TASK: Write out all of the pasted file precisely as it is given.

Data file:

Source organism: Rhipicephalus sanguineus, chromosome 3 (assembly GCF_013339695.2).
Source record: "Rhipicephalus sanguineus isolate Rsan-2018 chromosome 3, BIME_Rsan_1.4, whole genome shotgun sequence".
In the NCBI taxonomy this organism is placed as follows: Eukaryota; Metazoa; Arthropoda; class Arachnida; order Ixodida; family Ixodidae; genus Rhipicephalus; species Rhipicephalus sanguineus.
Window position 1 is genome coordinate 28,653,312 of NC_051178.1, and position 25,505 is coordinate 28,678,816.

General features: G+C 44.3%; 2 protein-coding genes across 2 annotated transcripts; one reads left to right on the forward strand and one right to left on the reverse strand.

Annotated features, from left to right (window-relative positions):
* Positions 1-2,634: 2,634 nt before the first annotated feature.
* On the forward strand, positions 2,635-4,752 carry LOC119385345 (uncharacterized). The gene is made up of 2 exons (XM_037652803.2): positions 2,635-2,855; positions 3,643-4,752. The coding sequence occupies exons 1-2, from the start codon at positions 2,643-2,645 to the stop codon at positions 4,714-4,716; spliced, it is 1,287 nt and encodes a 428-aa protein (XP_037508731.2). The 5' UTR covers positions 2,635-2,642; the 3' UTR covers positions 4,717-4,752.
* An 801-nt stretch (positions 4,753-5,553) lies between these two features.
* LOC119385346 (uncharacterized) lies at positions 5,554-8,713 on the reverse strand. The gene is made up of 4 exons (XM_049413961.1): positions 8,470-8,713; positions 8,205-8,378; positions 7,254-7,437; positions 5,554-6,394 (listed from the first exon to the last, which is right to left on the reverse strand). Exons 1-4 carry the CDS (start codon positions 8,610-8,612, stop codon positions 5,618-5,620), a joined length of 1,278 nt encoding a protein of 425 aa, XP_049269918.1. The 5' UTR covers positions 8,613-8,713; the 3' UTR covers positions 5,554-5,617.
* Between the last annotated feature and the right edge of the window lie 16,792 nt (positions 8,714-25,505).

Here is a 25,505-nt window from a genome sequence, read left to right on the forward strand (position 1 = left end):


Source organism: Rhipicephalus sanguineus, chromosome 3 (assembly GCF_013339695.2).
Source record: "Rhipicephalus sanguineus isolate Rsan-2018 chromosome 3, BIME_Rsan_1.4, whole genome shotgun sequence".
In the NCBI taxonomy this organism is placed as follows: Eukaryota; Metazoa; Arthropoda; class Arachnida; order Ixodida; family Ixodidae; genus Rhipicephalus; species Rhipicephalus sanguineus.
Window position 1 is genome coordinate 28,653,312 of NC_051178.1, and position 25,505 is coordinate 28,678,816.

General features: G+C 44.3%; 2 protein-coding genes across 2 annotated transcripts; one reads left to right on the forward strand and one right to left on the reverse strand.

Annotated features, from left to right (window-relative positions):
* Positions 1-2,634: 2,634 nt before the first annotated feature.
* On the forward strand, positions 2,635-4,752 carry LOC119385345 (uncharacterized). The gene is made up of 2 exons (XM_037652803.2): positions 2,635-2,855; positions 3,643-4,752. The coding sequence occupies exons 1-2, from the start codon at positions 2,643-2,645 to the stop codon at positions 4,714-4,716; spliced, it is 1,287 nt and encodes a 428-aa protein (XP_037508731.2). The 5' UTR covers positions 2,635-2,642; the 3' UTR covers positions 4,717-4,752.
* An 801-nt stretch (positions 4,753-5,553) lies between these two features.
* LOC119385346 (uncharacterized) lies at positions 5,554-8,713 on the reverse strand. The gene is made up of 4 exons (XM_049413961.1): positions 8,470-8,713; positions 8,205-8,378; positions 7,254-7,437; positions 5,554-6,394 (listed from the first exon to the last, which is right to left on the reverse strand). Exons 1-4 carry the CDS (start codon positions 8,610-8,612, stop codon positions 5,618-5,620), a joined length of 1,278 nt encoding a protein of 425 aa, XP_049269918.1. The 5' UTR covers positions 8,613-8,713; the 3' UTR covers positions 5,554-5,617.
* Between the last annotated feature and the right edge of the window lie 16,792 nt (positions 8,714-25,505).

Here is a 25,505-nt window from a genome sequence, read left to right on the forward strand (position 1 = left end):